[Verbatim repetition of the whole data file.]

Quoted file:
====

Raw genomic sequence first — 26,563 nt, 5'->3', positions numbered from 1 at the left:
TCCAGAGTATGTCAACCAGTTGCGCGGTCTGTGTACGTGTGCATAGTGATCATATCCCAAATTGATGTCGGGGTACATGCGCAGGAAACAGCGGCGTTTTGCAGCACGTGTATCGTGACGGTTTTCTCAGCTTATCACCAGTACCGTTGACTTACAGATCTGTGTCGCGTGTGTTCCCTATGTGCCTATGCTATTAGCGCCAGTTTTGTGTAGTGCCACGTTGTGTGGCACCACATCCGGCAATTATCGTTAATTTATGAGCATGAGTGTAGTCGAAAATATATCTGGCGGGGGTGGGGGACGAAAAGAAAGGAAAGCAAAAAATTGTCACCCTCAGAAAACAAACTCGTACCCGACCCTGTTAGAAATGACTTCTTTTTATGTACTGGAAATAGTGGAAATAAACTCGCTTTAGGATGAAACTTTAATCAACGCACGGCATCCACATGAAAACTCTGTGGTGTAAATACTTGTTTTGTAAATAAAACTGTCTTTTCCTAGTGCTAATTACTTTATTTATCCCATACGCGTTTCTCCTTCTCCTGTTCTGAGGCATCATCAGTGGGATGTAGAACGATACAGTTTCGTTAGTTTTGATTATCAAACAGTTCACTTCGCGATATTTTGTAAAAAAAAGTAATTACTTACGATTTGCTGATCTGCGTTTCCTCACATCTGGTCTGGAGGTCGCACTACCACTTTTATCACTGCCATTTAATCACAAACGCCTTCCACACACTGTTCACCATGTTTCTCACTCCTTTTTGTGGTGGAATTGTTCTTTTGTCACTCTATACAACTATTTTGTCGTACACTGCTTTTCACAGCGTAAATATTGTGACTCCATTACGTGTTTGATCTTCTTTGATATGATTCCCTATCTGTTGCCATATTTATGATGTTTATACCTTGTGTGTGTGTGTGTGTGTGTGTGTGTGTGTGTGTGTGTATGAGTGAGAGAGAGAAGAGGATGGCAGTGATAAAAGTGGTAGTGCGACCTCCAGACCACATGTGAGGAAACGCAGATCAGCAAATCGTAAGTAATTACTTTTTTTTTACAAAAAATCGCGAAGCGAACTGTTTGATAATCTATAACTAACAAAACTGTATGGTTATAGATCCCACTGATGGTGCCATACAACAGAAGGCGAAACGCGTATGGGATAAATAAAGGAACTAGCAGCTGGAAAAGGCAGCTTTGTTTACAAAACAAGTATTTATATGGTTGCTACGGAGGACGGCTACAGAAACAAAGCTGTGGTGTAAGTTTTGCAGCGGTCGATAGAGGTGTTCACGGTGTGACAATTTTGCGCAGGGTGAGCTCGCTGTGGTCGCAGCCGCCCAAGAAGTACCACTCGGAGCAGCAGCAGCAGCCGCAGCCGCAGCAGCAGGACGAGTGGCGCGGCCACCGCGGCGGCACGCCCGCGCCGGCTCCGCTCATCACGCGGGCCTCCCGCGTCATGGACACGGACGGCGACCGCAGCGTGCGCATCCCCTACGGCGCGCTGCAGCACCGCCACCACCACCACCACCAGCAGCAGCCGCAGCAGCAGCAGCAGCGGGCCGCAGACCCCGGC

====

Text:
Raw genomic sequence first — 26,563 nt, 5'->3', positions numbered from 1 at the left:
TCCAGAGTATGTCAACCAGTTGCGCGGTCTGTGTACGTGTGCATAGTGATCATATCCCAAATTGATGTCGGGGTACATGCGCAGGAAACAGCGGCGTTTTGCAGCACGTGTATCGTGACGGTTTTCTCAGCTTATCACCAGTACCGTTGACTTACAGATCTGTGTCGCGTGTGTTCCCTATGTGCCTATGCTATTAGCGCCAGTTTTGTGTAGTGCCACGTTGTGTGGCACCACATCCGGCAATTATCGTTAATTTATGAGCATGAGTGTAGTCGAAAATATATCTGGCGGGGGTGGGGGACGAAAAGAAAGGAAAGCAAAAAATTGTCACCCTCAGAAAACAAACTCGTACCCGACCCTGTTAGAAATGACTTCTTTTTATGTACTGGAAATAGTGGAAATAAACTCGCTTTAGGATGAAACTTTAATCAACGCACGGCATCCACATGAAAACTCTGTGGTGTAAATACTTGTTTTGTAAATAAAACTGTCTTTTCCTAGTGCTAATTACTTTATTTATCCCATACGCGTTTCTCCTTCTCCTGTTCTGAGGCATCATCAGTGGGATGTAGAACGATACAGTTTCGTTAGTTTTGATTATCAAACAGTTCACTTCGCGATATTTTGTAAAAAAAAGTAATTACTTACGATTTGCTGATCTGCGTTTCCTCACATCTGGTCTGGAGGTCGCACTACCACTTTTATCACTGCCATTTAATCACAAACGCCTTCCACACACTGTTCACCATGTTTCTCACTCCTTTTTGTGGTGGAATTGTTCTTTTGTCACTCTATACAACTATTTTGTCGTACACTGCTTTTCACAGCGTAAATATTGTGACTCCATTACGTGTTTGATCTTCTTTGATATGATTCCCTATCTGTTGCCATATTTATGATGTTTATACCTTGTGTGTGTGTGTGTGTGTGTGTGTGTGTGTGTGTGTGTATGAGTGAGAGAGAGAAGAGGATGGCAGTGATAAAAGTGGTAGTGCGACCTCCAGACCACATGTGAGGAAACGCAGATCAGCAAATCGTAAGTAATTACTTTTTTTTTACAAAAAATCGCGAAGCGAACTGTTTGATAATCTATAACTAACAAAACTGTATGGTTATAGATCCCACTGATGGTGCCATACAACAGAAGGCGAAACGCGTATGGGATAAATAAAGGAACTAGCAGCTGGAAAAGGCAGCTTTGTTTACAAAACAAGTATTTATATGGTTGCTACGGAGGACGGCTACAGAAACAAAGCTGTGGTGTAAGTTTTGCAGCGGTCGATAGAGGTGTTCACGGTGTGACAATTTTGCGCAGGGTGAGCTCGCTGTGGTCGCAGCCGCCCAAGAAGTACCACTCGGAGCAGCAGCAGCAGCCGCAGCCGCAGCAGCAGGACGAGTGGCGCGGCCACCGCGGCGGCACGCCCGCGCCGGCTCCGCTCATCACGCGGGCCTCCCGCGTCATGGACACGGACGGCGACCGCAGCGTGCGCATCCCCTACGGCGCGCTGCAGCACCGCCACCACCACCACCACCAGCAGCAGCCGCAGCAGCAGCAGCAGCGGGCCGCAGACCCCGGC